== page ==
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Angry scenes as Japan's TEPCO shareholders demand end to nuclear

Furious shareholders in the company that runs Japan's crippled Fukushima nuclear power station joined campaigners Thursday to demand the permanent closure of the utility's atomic plants, as it held its annual meeting.

TOKYO: Furious shareholders in the company that runs Japan's crippled Fukushima nuclear power station joined campaigners Thursday to demand the permanent closure of the utility's atomic plants, as it held its annual meeting.

Dozens of demonstrators with loudspeakers and banners said Tokyo Electric Power Co (TEPCO) must act to avoid a repetition of the 2011 disaster at the Fukushima Daiichi plant, where three reactors went into meltdown after Japan's huge earthquake-sparked tsunami.

Japan shut down all 48 of its reactors in the wake of the Fukushima disaster, the country's worst nuclear crisis in a generation.

The government and electricity companies, including TEPCO, would like to fire some of them up again -- but public unease has so far prevented that, as has a new, toothier watchdog.

There was pushing and shoving between security guards and demonstrators as they tried to approach TEPCO shareholders going into the annual meeting in Tokyo.

Activists from conservation group Greenpeace wore full protective suits and industrial face masks to remind shareholders what evacuated families who lived near Fukushima must wear if they go back to check on their homes.

Katsutaka Idogawa, former mayor of the town of Futaba that hosts the crippled plant, lashed out at supporters of nuclear power, including TEPCO's management.

"Why don't you get exposed to radiation yourself? Why don't you lose your homeland?" he asked as shareholders filed into Tokyo International Forum for the meeting.

His town remains evacuated because of elevated levels of radiation, amid expectations that it will be decades before it is safe to return, if ever.

Idogawa -- who bought TEPCO shares last year in a bid to influence the company's decisions -- said the firm has been slow to offer compensation to those who lost homes, jobs, farms and their communities, and what they have offered has been inadequate.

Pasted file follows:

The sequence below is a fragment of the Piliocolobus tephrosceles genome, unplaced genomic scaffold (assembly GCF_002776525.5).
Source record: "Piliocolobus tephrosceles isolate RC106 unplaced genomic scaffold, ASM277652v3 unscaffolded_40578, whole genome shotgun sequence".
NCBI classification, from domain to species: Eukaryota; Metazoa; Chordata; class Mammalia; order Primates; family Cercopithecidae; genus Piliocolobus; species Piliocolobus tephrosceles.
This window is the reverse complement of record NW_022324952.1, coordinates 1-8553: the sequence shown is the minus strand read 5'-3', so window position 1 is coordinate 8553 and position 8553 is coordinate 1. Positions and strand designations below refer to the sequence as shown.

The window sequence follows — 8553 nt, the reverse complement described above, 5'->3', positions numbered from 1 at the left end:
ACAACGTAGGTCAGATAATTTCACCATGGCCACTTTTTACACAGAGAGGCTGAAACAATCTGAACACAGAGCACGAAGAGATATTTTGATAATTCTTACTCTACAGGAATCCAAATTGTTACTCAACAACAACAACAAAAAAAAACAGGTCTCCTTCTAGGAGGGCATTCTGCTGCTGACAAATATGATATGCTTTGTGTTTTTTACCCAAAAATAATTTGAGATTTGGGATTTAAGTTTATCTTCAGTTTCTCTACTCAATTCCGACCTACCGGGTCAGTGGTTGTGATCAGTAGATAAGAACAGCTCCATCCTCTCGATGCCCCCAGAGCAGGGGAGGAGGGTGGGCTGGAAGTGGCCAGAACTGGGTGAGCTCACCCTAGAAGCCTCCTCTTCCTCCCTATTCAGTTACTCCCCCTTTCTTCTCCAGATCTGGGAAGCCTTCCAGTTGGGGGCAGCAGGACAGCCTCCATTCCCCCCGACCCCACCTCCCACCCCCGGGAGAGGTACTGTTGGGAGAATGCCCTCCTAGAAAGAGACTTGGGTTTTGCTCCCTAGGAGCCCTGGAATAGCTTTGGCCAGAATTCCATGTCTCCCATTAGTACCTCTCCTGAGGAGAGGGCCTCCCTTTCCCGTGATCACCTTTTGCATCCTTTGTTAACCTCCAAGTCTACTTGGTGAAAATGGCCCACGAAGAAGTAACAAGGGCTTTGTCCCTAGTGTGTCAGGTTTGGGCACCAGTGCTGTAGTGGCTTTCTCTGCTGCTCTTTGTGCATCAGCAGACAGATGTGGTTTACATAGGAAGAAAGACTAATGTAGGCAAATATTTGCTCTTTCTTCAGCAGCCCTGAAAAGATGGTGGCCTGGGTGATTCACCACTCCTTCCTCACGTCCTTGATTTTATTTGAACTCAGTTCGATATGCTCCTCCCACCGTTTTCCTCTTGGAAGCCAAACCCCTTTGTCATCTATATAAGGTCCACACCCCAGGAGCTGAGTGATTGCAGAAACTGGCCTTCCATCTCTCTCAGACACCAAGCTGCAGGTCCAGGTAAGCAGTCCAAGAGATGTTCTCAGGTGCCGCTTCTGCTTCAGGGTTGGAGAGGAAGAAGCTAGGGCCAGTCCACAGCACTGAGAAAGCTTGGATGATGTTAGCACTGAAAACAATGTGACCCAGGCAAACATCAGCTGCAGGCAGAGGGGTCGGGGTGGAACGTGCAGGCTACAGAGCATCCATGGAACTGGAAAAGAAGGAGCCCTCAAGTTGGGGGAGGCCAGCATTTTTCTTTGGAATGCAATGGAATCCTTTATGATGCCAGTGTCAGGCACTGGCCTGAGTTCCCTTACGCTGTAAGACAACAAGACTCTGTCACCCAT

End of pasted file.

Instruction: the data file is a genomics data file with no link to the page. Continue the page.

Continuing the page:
"You don't pay enough compensation and don't take responsibility. I can't forgive you!" he said.

The sentiment was echoed during the meeting by fellow shareholders whose communities host other nuclear plants.

A woman from Niigata prefecture -- where TEPCO hopes to restart reactors at Kashiwazaki-Kariwa, the world's largest nuclear plant -- also urged the company to put an end to its nuclear operations.

"Are we going to make the same mistake that we had in Fukushima, also in Niigata?" she said.

"Fellow shareholders, please support this proposal of scrapping the Kashiwazaki-Kariwa nuclear plant... and revitalising the site with plans for renewable energy," she said.

TEPCO has argued that restarting selected reactors at Kashiwazaki-Kariwa is the key to ensuring the company's survival as it battles huge costs.

"We think the (Niigata prefectural) governor is totally right about his idea 'no investigation into the Fukushima accident, no talks on the resumption (of the Kashiwazaki-Kariwa plant)," said TEPCO President Naomi Hirose.

He said TEPCO was investigating the causes and facts of the Fukushima disaster, adding he hopes Niigata's governor will eventually give the greenlight to restart the Kashiwazaki-Kariwa plant.

The calls for an end to nuclear power were Thursday rejected by TEPCO and a majority of its shareholders -- who include a government-backed fund designed to rescue it, which holds 54.74 per cent of outstanding stock.

The government has poured billions of dollars into TEPCO to keep afloat a company that supplies electricity to Tokyo and its surrounding area, as it stumps up cash for decommissioning the reactors, cleaning up the mess they have made and paying compensation.

During the meeting, Idogawa asked the company management to stop the legal battle over their responsibility for the accident and instead find compensation money for "evacuees and those who are in need".

Others urged the management to invest in renewable energy, including solar power generation instead of nuclear plants.

In eight other Japanese utilities' shareholders meetings also held on Thursday, all propositions to abandon nuclear power were rejected, Jiji Press reported.

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